Arrested Briton 'wanted to shoot Trump'
A Briton who tried to grab a police officer's gun at a Donald Trump rally in Las Vegas said he wanted to shoot the US candidate, court papers say.
Michael Steven Sandford, 20, did not enter a plea when he appeared before a judge in Nevada and was remanded in custody until a hearing on 5 July.
He is charged with an act of violence "on restricted grounds".
He had reportedly tried to seize the gun after saying he was seeking Trump's autograph at Saturday's rally.
He said he had been planning to try and shoot Trump for about a year but had decided to act now because he finally felt confident enough to do so, court papers say.
A federal judge found Sandford, who reportedly appeared in court in shackles, to be a danger and risk of non-appearance, and he was ordered detained pending his preliminary hearing.
When asked about the arrest of Michael Sandford, a Foreign Office spokesman said: "We are providing assistance following an arrest of a British national in Las Vegas."
Earlier on Monday, Trump fired his campaign manager, Corey Lewandowski, who oversaw his triumph in the primary contests.
'Expected to be killed'
According to the court papers, Sandford said he had never fired a gun before but went to a range in Las Vegas on 17 June to learn how to shoot.
At the rally he allegedly tried to grab the officer's weapon because it was in an unlocked position and therefore, he said, the easiest way to get a gun to shoot Trump.
Court Documents say Sandford acknowledged he knew he would only be able to fire one or two rounds, and expected to be killed during an attempt on Trump's life.
He told police if he had not tried to kill Trump at this rally he would have tried again at a rally in Phoenix, for which he had already booked tickets, the papers say.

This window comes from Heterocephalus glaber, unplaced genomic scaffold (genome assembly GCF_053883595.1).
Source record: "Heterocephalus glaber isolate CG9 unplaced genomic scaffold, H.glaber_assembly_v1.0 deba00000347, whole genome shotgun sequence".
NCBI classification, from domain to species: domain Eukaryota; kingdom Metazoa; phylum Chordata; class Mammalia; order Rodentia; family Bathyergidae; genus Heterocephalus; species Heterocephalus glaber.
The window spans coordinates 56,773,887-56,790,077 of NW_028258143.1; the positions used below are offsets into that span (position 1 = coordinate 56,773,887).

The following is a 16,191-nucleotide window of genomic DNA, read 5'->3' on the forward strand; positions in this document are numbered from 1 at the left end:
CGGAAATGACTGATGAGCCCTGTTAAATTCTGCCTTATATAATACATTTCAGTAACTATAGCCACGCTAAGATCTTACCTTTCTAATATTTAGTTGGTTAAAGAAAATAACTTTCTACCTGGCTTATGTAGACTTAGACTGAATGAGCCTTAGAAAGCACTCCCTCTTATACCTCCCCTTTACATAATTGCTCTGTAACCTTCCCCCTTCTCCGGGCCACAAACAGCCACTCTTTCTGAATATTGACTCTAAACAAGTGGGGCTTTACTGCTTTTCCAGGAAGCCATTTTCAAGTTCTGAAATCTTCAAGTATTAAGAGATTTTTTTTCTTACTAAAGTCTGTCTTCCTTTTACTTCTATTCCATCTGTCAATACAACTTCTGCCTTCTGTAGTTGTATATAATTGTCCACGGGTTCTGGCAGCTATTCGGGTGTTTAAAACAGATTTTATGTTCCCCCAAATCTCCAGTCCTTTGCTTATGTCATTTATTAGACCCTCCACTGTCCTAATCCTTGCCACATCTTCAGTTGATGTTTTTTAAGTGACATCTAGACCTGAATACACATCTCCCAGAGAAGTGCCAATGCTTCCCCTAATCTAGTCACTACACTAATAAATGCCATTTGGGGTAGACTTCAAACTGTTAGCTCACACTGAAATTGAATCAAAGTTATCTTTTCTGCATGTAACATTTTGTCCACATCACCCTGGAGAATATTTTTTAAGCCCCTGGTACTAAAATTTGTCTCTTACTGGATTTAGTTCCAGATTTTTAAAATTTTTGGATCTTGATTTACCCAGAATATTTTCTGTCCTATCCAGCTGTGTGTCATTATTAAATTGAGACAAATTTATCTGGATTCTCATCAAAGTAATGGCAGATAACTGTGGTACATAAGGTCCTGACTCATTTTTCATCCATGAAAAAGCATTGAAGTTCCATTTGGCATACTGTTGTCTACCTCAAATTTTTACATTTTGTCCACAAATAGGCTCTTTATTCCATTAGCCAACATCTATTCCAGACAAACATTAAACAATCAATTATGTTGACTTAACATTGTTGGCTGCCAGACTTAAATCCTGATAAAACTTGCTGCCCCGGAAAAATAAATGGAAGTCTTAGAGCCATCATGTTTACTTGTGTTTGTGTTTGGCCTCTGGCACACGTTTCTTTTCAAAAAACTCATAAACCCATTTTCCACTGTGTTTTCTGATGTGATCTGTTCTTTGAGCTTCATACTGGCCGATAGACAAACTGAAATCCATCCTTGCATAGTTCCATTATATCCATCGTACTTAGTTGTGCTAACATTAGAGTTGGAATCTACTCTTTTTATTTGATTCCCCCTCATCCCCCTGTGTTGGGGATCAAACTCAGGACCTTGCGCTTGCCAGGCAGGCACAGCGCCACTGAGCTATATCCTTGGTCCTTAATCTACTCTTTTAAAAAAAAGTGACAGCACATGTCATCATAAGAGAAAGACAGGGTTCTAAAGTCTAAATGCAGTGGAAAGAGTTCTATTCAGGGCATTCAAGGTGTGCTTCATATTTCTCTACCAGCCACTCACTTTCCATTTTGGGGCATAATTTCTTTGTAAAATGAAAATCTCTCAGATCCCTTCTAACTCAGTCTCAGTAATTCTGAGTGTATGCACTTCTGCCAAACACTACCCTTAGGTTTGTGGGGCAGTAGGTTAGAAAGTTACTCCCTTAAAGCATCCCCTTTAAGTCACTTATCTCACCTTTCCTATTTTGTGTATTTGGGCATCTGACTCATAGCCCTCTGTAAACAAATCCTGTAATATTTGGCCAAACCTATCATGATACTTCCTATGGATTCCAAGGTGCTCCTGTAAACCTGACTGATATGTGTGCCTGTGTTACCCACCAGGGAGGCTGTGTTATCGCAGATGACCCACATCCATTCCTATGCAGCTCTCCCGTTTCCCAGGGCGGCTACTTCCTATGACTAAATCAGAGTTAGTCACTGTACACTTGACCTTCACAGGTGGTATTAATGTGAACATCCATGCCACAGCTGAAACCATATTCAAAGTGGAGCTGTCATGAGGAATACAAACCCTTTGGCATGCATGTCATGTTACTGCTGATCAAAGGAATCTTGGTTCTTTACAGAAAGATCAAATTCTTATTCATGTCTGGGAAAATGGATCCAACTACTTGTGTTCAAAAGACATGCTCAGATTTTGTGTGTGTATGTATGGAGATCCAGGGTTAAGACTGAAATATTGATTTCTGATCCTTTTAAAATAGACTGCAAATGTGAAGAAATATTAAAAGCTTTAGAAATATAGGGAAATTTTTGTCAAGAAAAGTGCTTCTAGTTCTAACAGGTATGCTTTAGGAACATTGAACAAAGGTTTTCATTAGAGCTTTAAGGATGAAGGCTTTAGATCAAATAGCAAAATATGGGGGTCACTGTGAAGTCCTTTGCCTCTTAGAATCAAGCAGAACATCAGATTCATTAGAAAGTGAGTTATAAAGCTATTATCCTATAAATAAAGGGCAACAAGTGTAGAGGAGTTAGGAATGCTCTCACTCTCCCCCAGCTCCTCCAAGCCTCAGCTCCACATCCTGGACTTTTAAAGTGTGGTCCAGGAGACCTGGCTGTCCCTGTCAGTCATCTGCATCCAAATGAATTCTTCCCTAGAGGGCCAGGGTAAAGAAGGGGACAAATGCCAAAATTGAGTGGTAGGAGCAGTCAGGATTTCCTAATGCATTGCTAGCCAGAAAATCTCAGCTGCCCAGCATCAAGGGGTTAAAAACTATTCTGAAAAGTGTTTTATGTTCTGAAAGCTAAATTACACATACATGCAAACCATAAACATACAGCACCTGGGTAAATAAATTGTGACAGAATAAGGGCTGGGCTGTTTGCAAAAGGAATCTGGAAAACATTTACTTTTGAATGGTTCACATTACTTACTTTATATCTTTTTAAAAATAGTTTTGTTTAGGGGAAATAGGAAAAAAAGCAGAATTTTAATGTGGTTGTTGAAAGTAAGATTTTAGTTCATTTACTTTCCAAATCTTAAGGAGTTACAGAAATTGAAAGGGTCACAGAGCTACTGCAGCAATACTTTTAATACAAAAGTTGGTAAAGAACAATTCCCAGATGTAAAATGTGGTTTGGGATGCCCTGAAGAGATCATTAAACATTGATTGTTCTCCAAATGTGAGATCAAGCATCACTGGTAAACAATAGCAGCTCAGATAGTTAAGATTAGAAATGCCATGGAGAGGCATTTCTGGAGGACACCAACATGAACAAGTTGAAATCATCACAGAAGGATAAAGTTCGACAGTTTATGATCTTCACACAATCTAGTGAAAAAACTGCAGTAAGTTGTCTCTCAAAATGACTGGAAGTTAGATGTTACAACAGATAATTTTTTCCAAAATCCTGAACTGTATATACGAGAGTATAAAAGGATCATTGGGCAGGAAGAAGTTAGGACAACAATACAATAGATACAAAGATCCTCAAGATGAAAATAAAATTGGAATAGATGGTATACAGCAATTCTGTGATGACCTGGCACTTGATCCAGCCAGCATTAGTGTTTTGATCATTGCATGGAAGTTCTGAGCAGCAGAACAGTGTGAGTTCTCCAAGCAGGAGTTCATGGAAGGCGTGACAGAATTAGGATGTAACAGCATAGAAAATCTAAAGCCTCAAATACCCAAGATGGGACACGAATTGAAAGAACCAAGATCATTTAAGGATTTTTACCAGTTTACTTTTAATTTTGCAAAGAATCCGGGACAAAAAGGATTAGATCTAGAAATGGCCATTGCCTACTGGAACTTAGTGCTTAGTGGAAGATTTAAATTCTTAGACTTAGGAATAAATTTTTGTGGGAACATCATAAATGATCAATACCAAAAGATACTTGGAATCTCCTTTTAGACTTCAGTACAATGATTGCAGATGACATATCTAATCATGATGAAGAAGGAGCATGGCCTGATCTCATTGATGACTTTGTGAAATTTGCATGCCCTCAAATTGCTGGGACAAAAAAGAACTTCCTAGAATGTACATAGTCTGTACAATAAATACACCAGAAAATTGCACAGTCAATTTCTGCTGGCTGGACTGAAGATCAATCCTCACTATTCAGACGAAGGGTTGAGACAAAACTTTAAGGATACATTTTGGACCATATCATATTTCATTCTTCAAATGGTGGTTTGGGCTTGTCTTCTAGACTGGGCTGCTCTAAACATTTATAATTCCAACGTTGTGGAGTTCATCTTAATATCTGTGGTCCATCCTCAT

He told investigators he had been in the US for one and a half years, the court papers say.
Court research showed he was unemployed, living out of his car and in the US illegally, the Associated Press news agency reports.
A federal public defender said he had autism and had attempted suicide, the agency adds.
Recent opinion polls suggest Trump is trailing his Democrat opponent Hillary Clinton, with most voters viewing him as "strongly unfavourable".
There were reports over the weekend that s Clinton's campaign was ahead in spending in key swing states.
Trump's former campaign manager says he still supports his candidacy, despite being sacked.
Corey Lewandowski said the billionaire businessman had changed the way American politics was viewed for the better.
Reports in American media say he clashed with the more traditional strategists Trump has hired recently to try and reshape his operation for the November election.
Trump is facing strong resistance from senior members of his own party over his strident tone, hard-line immigration policy and falling poll numbers.
Americans go to the polls on 8 November to elect a president to succeed Democrat Barack Obama, who is stepping down after two terms in office, which have seen the Republicans gain control of both houses of Congress.